On July 26th, 19-year-old Zachary Hammond was killed during a drug sting over a small quantity of marijuana. He had driven into a parking lot with a female friend who intended to sell 10 grams to someone she would soon find out was an undercover cop. Hammond was unarmed, but the officer claims he was trying to run him over and that he opened fire in self defense.
Hammond's death has not gotten as much media attention as other recent police shootings, namely those involving white cops and black victims. Hammond's family has said the case would have gotten much more attention if he had been black.
Yet one of the groups working hardest to ensure that Hammond's story does't go ignored is Black Lives Matter movement.
1. Police violence affects everyone.
Race plays a huge role in police brutality, which is why minorities experience it disproportionately. Still, they're not the only ones it impacts; police violence and its subsequent lack of repercussions can damage any community. The case of Zachary Hammond shows yet again that when there's limited accountability required of armed authorities, state-sanctioned violence easily goes unchecked.
As Lincoln Blades commented in The Grio, acknowledging the systemic causes of Hammond's death means "admitting that black folks haven't been lying or exaggerating when we've said that there is a real problem with policing in America."
2. The War on Drugs is a disaster.
The marijuana involved in this drug sting was worth $50. As a reminder, this was $50 of a drug that's sold legally in some states.
The disastrous consequences of non-violent offenses like this is a reminder of what a huge waste of police and community resources the decades-long drug war has been. Thousands of people, particularly underprivileged minorities, enter the criminal system for minor drug violations like this one. If the drug war was about keeping people from destroying their own lives through substance abuse, the focus would be on rehabilitation, not incarceration.
As Radley Balko wrote in a Washington Post Op-Ed, "a young man is dead because the state of South Carolina deploys men with guns to try to prevent South Carolinians from smoking pot." Policies surrounding the war on drugs are deeply flawed and their execution is often terrifyingly heavy-handed. Zachary Hammond's death is yet another reminder of how much unnecessary violence the supposed state assault on drugs has propagated.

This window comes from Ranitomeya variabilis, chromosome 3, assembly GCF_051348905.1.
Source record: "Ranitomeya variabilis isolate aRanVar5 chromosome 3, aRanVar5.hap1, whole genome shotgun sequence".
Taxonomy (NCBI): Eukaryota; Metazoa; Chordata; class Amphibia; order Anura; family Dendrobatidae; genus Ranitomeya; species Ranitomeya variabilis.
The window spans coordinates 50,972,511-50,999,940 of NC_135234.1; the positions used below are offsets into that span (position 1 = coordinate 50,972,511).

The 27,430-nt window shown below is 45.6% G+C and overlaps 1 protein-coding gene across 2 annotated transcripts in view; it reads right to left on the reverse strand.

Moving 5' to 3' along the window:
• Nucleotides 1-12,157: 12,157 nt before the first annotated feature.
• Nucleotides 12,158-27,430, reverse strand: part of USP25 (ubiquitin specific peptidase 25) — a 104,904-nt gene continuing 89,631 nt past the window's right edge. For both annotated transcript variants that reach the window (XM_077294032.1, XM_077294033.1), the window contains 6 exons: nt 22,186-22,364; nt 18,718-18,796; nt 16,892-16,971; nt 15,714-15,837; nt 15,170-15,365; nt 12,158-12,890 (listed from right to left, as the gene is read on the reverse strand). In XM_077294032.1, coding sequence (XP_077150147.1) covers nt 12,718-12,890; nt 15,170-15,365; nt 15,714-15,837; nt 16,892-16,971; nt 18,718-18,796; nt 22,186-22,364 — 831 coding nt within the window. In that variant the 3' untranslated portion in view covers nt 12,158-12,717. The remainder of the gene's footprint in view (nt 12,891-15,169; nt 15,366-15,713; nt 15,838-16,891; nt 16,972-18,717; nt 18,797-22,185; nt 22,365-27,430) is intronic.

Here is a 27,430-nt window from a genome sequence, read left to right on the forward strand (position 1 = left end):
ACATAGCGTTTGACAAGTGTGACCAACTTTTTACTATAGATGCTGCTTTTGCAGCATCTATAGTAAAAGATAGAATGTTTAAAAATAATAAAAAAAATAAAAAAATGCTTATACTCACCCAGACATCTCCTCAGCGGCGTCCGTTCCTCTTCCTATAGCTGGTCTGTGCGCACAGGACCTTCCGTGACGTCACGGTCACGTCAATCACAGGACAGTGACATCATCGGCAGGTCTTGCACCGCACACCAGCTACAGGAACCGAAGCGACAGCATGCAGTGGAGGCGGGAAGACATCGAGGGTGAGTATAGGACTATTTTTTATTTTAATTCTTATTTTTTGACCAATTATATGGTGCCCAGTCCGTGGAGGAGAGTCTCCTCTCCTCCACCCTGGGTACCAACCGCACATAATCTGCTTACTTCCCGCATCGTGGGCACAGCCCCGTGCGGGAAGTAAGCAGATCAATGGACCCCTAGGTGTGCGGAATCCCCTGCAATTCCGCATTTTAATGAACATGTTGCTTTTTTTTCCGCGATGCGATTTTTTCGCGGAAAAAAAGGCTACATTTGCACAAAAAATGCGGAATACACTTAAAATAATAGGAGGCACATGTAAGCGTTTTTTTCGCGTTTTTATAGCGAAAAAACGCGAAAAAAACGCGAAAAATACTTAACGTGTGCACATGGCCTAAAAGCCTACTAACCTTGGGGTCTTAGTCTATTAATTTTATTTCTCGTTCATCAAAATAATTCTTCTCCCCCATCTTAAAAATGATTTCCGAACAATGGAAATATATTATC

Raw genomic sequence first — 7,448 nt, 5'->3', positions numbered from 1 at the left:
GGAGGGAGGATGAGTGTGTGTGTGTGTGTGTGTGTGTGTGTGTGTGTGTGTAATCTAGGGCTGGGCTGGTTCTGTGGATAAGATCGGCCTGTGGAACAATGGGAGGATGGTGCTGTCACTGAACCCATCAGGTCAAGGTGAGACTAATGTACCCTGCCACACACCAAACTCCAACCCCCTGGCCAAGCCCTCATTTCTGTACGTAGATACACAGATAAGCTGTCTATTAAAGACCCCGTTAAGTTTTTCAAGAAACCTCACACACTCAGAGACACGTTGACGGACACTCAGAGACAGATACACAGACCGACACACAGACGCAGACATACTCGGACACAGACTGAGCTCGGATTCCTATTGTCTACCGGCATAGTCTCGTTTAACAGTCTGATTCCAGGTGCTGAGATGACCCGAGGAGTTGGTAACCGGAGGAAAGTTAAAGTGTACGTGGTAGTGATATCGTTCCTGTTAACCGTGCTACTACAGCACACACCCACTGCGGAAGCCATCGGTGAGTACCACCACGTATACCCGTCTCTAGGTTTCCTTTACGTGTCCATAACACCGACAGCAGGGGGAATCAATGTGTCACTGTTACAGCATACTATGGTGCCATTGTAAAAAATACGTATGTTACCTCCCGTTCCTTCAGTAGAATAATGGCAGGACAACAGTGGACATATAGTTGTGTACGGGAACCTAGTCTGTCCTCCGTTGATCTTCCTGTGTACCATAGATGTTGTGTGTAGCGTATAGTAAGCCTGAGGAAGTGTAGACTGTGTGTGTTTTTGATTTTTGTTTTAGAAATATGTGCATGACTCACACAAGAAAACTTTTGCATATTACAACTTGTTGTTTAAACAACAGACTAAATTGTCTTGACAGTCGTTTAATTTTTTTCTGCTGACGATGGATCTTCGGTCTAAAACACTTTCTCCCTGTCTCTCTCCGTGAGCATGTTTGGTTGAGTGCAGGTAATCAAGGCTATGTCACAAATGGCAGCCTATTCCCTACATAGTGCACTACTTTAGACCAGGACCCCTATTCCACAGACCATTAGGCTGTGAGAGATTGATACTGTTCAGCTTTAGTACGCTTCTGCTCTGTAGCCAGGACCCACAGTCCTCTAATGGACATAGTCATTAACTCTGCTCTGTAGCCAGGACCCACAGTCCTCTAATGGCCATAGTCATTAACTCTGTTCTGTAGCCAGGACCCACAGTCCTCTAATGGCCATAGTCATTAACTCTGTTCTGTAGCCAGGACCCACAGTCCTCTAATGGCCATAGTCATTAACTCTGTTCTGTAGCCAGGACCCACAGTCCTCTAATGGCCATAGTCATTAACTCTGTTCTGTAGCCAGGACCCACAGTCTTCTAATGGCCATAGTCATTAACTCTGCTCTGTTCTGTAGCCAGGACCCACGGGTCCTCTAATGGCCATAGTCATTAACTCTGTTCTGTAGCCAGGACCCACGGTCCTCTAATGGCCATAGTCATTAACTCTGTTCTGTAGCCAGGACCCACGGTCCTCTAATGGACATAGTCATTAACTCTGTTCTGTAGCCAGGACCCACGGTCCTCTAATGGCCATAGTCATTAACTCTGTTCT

3. Lack of police transparency isn't new.
While the officer involved claimed he shot Hammond because the teen was trying to run him over with his car, an autopsy revealed the shots were fired at close-range and entered through the side of the vehicle. According to Eric Bland, an attorney hired by Hammond's parents, "It is physically impossible for him to be trying to flee or run over the officer that shot him."
The police department is refusing to release the name of the officer involved, a move some have called suspicious. While this ostensibly protects the officer from harassment, it also keeps the public from knowing if the officer has a record of similarly shady incidents. As anyone familiar with the case of Sandra Bland or Marcus Jeter will be recall, the tendency of police departments to focus on protecting their own instead of acknowledging officer misconduct is nothing new.
4. Almost no one is painting him as a thug.
And there is no reason to. The photos of Hammond that have been spreading reveal a young man smiling with braces and standing beside a molecular model. Barely anyone has tried to pathologize Hammond's background or his community, and rightly so. He is the victim here. This isn't how the media responded when Michael Brown and Trayvon Martin were killed, and it highlights the slander victims of color frequently face.
Know Zachary Hammond's name because what happened to him was wrong, but also note how the media isn't vilifying him.
5. #AllLivesMatter has been suspiciously silent.
Some of the most marginalized people are the ones who fight for rights that benefit "mainstream" society. A lot of strides in the gay rights movement came from the work of trans people of color, just like white people would benefit from paying attention to issues that disproportionately impact black Americans.